Project 4.4.3

Bioprospecting Australian microbial genetic diversity

Project summary

An important aspect of terroir, particularly where spontaneous fermentations are performed, is very likely to be related to differences in wine microbiota. Focused microbiological research has shown that both vineyards and spontaneous fermentations contain diverse mixtures of microbial species (often with species being represented by multiple strains). However, the inability to transition this traditional methodology to efficiently and accurately assess the large numbers of samples required to tackle such a complex problem, has so far limited subsequent insights into this important question. This lack of information is therefore a major impediment to the exploitation of native microbial germplasm and spontaneous fermentation, by the Australian wine industry.

However, recent advances in metagenomics (genomic sequencing of mixed microbial communities), can address these issues by providing detailed identification of the species, and their proportions which comprise complex microbial mixtures, in a high throughput manner. In addition, by adopting and developing new genomic approaches, such as single cell high throughput sequencing, the genetic make-up of individual strains within these mixtures can also be obtained, to provide direct links between novel genetic and phenotypic characteristics. This type of metagenomic analysis has been initiated and refined for studies of wine fermentation at the AWRI, and now provides the technical platform to answer important questions regarding Australian wine microbial terroir.

This project builds on an existing project where the contributions of various species of fungi, yeast and bacteria are being elucidated in vineyard-to-wine time course experiments, using samples sourced from the spectrum of Australian wine regions, highlighting both the temporal and geographic dynamics of the microbial populations. Once these regional differences are identified, key microbes will be isolated in pure culture to assess their contributions to the unique terroir or wine style(s) of the region. In addition to regional wine isolates sourced from the metagenomics project, wild yeast strains will be sought from non-winemaking areas of Australia, as potential reservoirs of new and desirable winemaking characteristics, and uniquely Australian germplasm.

The thousands of strains that are isolated by this project, in addition to those already present in the AWRI Wine Microorganism Culture Collection, will be then assessed by high-throughput screening for desirable winemaking properties such as the production of key aroma compounds, the production of enzymes, and the ability to produce lower alcohol concentrations.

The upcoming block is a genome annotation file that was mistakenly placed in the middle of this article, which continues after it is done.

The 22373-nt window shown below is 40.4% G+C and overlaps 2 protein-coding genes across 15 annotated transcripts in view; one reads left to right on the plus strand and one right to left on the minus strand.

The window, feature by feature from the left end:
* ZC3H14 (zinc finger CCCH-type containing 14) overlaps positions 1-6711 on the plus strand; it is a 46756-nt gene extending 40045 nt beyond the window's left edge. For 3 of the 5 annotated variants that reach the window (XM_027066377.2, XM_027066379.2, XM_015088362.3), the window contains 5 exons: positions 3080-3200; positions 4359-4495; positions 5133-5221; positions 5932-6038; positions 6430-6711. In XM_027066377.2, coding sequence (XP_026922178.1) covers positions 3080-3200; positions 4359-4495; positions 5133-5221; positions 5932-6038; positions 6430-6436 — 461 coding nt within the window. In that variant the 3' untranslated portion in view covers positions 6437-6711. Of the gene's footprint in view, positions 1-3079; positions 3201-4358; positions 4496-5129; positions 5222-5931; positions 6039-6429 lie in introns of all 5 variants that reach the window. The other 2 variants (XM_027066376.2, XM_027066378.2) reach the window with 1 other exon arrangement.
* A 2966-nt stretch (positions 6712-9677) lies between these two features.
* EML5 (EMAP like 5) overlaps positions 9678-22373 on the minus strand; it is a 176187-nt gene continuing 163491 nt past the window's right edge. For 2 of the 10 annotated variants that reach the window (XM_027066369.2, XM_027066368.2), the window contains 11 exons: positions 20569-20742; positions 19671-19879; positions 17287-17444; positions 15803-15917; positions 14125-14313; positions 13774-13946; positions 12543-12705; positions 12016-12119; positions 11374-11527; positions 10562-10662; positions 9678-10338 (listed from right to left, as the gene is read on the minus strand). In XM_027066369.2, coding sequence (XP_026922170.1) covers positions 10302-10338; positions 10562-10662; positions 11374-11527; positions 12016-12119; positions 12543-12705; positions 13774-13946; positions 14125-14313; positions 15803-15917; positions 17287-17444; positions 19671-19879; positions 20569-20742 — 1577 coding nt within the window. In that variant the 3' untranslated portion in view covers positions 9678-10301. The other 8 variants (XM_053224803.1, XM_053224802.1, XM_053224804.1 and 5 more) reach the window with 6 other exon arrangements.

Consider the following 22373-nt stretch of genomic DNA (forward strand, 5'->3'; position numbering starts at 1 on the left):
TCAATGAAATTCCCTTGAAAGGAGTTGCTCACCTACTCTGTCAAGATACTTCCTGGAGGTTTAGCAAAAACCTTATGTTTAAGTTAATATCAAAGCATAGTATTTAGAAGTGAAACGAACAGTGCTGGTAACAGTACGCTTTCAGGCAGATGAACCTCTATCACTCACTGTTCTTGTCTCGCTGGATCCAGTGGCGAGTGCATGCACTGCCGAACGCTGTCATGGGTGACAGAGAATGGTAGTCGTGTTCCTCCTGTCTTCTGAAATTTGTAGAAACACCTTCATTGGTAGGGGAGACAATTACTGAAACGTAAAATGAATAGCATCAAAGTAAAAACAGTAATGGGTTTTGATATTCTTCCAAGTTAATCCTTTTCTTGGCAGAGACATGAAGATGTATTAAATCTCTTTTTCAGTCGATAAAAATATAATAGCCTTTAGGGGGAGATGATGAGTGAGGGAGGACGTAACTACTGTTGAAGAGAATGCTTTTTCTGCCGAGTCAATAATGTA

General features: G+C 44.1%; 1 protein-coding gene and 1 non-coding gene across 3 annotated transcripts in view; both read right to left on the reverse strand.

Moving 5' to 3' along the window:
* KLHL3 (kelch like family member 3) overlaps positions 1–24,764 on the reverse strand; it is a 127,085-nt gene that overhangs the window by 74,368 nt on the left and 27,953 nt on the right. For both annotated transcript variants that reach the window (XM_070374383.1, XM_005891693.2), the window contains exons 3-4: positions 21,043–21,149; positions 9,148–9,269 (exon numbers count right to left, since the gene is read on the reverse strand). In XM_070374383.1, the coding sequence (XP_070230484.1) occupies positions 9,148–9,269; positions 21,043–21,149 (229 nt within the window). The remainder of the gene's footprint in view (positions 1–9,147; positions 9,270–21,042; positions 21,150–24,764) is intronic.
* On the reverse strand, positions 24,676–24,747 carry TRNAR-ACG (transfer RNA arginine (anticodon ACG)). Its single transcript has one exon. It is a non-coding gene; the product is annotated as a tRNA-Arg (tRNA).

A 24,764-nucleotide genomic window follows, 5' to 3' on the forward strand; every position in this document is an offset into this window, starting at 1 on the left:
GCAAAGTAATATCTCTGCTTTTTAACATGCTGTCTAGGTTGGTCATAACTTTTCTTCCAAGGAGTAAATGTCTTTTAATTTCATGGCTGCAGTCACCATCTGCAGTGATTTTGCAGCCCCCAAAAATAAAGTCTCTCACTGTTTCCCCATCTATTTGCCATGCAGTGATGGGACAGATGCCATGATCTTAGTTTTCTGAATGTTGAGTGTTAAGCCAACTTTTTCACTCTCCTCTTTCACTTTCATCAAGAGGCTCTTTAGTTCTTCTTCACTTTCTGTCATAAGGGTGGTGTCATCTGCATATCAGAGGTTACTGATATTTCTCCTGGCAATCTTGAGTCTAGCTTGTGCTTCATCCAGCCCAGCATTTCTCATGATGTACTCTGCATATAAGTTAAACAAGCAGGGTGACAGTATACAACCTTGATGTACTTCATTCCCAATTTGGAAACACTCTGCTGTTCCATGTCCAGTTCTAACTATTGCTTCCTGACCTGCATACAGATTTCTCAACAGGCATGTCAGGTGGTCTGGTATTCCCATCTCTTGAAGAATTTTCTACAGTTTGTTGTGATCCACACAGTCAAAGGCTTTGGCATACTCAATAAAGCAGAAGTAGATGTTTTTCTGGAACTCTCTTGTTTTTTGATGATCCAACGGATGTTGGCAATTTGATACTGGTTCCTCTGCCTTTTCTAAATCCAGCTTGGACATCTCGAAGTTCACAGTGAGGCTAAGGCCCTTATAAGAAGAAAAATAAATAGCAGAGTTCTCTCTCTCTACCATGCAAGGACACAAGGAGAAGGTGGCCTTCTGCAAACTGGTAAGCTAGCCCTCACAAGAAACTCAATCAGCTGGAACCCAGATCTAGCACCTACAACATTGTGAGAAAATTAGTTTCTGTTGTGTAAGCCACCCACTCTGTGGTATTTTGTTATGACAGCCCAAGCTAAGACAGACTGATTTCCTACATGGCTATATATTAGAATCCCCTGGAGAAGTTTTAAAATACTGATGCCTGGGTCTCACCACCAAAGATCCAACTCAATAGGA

In addition, common winemaker interventions in wild fermentations will be explored by subjecting fermentations to various external factors (e.g. sulfite, oxygen, temperature, and/or high solids juice), to determine if it is possible to rationally influence or shape the performance or style of wild fermentations.

Strains that exhibit desirable phenotypes will progress to laboratory-scale fermentation and potentially to winery-scale and external trials, depending on their behaviour. These characterised strains will therefore provide a key resource for wineries to enhance the expression of regional terroir through inoculation of existing microbes either in the vineyard or within individual ferments.

Latest information

Microbial composition of wild ferments
More than 2,000 samples from uninoculated ferments have been collected from 34 wineries around Australia across the 2016-2018 vintages. In addition to these samples, 7,200 yeast isolates (Saccharomyces and non-Saccharomyces) have been added to the AWRI Wine Microorganism Culture Collection. These provide an important reservoir of Australian wine microbial biodiversity for future bioprospecting studies.

Analysis of samples from the 2016 and 2017 vintages showed that there is significant diversity in the species of fungi and yeast present in uninoculated ferments across Australia and that individual ferments can have markedly different microbial communities. Whole genome sequencing of hundreds of Saccharomyces cerevisiae strains isolated from these ferments found that uninoculated ferments also harbour significant diversity of this species. Interestingly, it appears that commercial strains do not generally dominate these fermentations, even when wineries are performing conventional ferments at the same location. ‘Wild’ and/or ‘feral’ (once domesticated) strains of S. cerevisiae are therefore responsible for carrying out the bulk of these fermentations, with many strains being specific to particular wineries and also appearing across multiple vintages.

Project Contact

Anthony Borneman